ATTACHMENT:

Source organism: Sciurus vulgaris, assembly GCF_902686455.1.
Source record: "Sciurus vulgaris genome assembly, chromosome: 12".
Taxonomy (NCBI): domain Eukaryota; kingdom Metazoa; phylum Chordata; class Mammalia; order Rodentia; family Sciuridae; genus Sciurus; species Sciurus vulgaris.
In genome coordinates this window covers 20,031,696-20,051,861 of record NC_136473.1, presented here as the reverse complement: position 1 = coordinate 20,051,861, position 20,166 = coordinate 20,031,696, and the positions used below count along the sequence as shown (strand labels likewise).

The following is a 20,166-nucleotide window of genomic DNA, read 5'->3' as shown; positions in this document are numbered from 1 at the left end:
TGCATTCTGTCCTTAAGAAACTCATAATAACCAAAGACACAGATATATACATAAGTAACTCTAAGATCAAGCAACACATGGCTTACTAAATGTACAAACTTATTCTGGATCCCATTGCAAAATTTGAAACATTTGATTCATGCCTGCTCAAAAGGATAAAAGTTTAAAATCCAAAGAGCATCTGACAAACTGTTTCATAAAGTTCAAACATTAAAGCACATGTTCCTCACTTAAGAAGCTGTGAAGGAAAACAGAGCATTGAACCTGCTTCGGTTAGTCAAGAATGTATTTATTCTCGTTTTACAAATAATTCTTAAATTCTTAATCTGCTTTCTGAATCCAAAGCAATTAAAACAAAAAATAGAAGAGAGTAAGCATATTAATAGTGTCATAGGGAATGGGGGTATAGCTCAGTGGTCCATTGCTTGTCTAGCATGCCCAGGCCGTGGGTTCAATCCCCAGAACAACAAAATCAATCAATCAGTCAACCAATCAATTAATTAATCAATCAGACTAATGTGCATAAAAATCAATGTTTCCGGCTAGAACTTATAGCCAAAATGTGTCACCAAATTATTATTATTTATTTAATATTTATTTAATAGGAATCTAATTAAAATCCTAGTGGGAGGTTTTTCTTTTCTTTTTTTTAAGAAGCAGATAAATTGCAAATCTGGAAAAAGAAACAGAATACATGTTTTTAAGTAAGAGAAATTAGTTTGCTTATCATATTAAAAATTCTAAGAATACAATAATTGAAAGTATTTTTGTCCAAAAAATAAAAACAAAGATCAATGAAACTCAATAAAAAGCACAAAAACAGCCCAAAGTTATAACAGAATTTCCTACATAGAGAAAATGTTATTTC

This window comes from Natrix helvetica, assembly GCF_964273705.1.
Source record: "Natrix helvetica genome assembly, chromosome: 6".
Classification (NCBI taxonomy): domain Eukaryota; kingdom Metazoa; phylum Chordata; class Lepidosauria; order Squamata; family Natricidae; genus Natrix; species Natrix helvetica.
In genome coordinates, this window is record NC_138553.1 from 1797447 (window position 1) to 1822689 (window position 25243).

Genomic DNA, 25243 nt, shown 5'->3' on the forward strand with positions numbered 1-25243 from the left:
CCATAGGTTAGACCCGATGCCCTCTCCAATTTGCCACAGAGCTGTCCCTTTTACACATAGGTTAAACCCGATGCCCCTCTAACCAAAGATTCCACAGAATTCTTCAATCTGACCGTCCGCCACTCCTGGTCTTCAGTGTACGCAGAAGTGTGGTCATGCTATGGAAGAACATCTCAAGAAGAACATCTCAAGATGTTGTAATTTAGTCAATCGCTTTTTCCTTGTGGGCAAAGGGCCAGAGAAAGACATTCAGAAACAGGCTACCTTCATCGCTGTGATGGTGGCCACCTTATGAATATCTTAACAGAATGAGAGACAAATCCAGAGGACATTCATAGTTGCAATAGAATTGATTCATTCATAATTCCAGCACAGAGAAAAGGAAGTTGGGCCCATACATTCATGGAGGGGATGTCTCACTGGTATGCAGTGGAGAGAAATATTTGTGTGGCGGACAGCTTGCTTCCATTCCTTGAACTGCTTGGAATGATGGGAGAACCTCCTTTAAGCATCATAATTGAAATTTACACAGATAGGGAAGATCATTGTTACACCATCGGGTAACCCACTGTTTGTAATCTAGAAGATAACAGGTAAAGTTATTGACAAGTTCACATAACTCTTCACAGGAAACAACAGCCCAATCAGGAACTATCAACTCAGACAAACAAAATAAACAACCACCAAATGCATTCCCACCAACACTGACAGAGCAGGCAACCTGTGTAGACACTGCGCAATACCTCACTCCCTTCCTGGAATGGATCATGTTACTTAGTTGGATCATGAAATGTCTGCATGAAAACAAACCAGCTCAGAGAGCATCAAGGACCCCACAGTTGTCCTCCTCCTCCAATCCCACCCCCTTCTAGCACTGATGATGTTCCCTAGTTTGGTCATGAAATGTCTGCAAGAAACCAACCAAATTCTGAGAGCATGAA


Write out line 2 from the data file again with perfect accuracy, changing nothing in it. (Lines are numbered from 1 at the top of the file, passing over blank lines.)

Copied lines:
Source record: "Sciurus vulgaris genome assembly, chromosome: 12".